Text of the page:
But let us now proceed to other considerations : there are obstacles to abolition not yet mentioned. Even if our abolition friends could convince us that Slavery was an evil that we should get clear of as soon as possible, there would still be several insuperable obstacles to abolition. Our Slave population at this time numbers about three milliens of souls, estimated to be worth one thousand millions of dollars. This is a vast amount of property, which no five millions of people in the world will voluntarily give up for the sake of conscience. But as large as this amount is, it is only one item: the depreciation in value of our land, and other property, as the result of abolition, would equal the value of the Negroes-that is, one thousand millions of dollars.

In a word, the abolition of Slavery at the

South, would impoverish every Slave State in the Union, with probably one or two exceptions; and the result would not be much different in the nonslaveholding States. The South furnishes the raw material to the North, for most of their manufactures, and likewise their only customers. England, France in fact, the whole world, would feel the shock of abolition. As strange as may seem the assertion, it is nevertheless true, that most of the navigation, commerce, manufactures, wealth, and power of the civilized nations of the world are dependent on the Slave labor of this, and a few other countries. Abolish Slavery, and you throw back society into a state of barbarism -you dry up its resources- -the means of its prosperity-and check civilization for centuries Without wealth, there can be no civil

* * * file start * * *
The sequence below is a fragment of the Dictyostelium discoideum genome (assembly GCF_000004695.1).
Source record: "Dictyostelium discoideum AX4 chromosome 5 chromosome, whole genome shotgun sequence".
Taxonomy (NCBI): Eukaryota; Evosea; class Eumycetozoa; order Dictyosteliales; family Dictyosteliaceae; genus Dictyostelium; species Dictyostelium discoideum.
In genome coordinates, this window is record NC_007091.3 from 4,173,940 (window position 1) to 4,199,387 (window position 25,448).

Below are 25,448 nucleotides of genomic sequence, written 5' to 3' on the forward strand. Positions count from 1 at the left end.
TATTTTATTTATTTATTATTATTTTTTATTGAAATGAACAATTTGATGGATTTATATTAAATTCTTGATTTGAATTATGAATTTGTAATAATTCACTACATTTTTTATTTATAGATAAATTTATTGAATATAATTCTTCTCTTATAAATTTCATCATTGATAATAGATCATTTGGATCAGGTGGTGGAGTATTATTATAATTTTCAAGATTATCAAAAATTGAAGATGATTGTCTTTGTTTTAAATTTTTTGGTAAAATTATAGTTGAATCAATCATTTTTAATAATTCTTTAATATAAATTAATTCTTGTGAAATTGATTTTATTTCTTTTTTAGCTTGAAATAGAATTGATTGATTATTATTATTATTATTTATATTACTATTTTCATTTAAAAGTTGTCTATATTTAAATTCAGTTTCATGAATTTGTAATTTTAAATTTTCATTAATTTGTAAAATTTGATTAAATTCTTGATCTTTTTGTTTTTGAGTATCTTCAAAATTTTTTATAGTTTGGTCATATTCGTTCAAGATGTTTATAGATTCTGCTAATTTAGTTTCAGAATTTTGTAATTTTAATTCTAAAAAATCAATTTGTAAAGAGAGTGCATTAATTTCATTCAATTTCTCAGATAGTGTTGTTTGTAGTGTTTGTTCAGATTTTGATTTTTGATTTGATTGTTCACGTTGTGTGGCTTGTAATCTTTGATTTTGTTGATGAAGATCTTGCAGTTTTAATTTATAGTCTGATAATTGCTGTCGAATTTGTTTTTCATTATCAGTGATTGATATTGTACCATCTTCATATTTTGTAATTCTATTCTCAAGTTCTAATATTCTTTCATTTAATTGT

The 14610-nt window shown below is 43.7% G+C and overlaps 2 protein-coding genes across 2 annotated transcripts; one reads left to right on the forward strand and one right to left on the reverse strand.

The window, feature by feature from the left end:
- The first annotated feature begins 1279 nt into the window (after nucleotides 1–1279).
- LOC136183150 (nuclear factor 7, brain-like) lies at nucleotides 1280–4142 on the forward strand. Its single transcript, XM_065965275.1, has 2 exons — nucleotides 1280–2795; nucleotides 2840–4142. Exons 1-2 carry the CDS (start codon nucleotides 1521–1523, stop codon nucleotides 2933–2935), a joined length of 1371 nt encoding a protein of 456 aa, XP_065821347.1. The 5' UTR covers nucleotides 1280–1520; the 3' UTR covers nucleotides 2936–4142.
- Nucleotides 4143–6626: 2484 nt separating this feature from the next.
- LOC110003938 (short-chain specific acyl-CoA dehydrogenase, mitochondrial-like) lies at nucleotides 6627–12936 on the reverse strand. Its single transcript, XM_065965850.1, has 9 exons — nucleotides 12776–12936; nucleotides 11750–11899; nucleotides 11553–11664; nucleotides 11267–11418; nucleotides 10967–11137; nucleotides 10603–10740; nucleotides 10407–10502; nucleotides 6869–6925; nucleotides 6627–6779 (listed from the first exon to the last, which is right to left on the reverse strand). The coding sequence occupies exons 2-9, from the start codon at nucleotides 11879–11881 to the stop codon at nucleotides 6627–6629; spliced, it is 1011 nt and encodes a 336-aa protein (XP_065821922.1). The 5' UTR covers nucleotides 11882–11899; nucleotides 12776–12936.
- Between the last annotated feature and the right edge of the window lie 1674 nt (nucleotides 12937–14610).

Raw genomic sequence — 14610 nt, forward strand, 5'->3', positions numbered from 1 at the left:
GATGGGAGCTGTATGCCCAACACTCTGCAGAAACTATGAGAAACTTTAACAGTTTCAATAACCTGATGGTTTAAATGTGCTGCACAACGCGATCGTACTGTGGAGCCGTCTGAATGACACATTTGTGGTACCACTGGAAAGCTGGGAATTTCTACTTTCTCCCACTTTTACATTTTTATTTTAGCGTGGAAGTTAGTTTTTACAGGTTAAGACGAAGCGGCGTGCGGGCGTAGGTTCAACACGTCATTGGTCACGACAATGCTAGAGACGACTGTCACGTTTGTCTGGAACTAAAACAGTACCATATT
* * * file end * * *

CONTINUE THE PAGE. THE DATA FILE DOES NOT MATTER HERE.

to come. ization- -no refinementno progress: and thiswealth is dependent on the Slave labor in southern countries.

But let us suppose all difficulties overcome, and Slavery abolished throughout the South. I will for a moment trace the consequences of such a step. I will assume a fact which I presume none will deny that the Slaves, if emancipated, would have to remain on this continent, and among the whites; as it would be utterly impos

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sible to remove them. The Negroes would be too poor to remove themselves, even if they were disposed to leave; and the whites, impoverished, as they would be, could not help them. Such being the fact, I will now proceed to state some of the consequences of abolition.

One of the most obvious of these consequences would be, an increase of distance between the two races. Nature has marked broad lines of distinction between them, which will ever, in this country at least, keep them widely separated, and it must be acknowledged that this is a wise and salutary provision of nature, to keep the two raecs distinct and separate. It is a principle similar to that which separates the different races of animals, but operating, of course, with less intensity. This principle of repulsion, whilst operating with sufficient force to keep the two races separate in the Slaveholding States, does not proceed to that violent extent that it does at the North. At the North, bitter and deep-rooted prejudices exist against the colored race: whilst there is a legal equality, there is the most striking practical inequality, in all the departments of life. The two races are kept apart in every relation of life.

A man, then, who would even temporarily put